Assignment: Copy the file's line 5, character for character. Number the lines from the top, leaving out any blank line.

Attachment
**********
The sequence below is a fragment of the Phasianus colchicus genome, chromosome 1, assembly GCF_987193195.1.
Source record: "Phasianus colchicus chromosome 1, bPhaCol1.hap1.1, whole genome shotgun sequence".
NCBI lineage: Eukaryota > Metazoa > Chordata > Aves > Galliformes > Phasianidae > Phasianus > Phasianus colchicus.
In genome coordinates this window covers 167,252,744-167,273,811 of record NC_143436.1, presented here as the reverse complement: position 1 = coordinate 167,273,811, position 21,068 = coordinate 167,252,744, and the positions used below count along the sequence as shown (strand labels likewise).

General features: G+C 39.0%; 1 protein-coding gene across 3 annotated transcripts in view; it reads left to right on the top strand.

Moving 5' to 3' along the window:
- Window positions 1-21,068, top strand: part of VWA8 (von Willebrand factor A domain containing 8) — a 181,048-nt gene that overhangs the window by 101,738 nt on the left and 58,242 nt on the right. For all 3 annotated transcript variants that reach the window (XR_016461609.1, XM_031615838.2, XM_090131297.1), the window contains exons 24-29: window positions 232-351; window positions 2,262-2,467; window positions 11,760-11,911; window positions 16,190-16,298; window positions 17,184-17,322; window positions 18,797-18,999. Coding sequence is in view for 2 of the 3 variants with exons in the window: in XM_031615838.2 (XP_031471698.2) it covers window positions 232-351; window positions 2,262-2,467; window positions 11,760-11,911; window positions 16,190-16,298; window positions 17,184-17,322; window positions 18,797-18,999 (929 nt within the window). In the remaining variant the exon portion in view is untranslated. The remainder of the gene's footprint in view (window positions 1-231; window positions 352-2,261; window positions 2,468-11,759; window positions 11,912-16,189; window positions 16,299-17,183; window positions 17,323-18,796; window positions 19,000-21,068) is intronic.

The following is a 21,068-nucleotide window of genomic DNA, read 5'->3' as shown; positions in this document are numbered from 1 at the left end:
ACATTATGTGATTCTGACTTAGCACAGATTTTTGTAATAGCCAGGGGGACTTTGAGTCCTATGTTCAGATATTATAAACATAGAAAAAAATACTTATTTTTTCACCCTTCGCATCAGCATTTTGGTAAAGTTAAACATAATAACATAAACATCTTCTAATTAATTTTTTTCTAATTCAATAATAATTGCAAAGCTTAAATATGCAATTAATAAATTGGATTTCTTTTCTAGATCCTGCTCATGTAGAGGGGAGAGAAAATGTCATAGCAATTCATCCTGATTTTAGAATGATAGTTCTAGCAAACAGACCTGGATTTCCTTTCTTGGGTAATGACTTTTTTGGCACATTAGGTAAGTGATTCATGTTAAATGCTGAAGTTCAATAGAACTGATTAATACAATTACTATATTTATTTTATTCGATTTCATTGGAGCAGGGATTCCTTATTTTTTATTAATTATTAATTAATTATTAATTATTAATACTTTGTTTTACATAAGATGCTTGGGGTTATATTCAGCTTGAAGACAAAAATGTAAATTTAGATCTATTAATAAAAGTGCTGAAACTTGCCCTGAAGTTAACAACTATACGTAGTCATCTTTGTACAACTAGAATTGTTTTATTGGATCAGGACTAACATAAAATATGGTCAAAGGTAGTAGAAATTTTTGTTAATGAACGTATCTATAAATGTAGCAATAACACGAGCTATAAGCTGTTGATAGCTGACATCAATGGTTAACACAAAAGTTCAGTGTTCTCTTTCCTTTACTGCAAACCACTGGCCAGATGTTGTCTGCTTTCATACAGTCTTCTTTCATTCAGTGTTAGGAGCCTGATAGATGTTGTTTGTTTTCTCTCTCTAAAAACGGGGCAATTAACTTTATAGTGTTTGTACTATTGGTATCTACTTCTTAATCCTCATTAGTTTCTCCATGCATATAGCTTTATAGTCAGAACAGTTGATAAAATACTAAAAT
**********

General features: G+C 39.0%; 1 protein-coding gene across 3 annotated transcripts in view; it reads left to right on the top strand.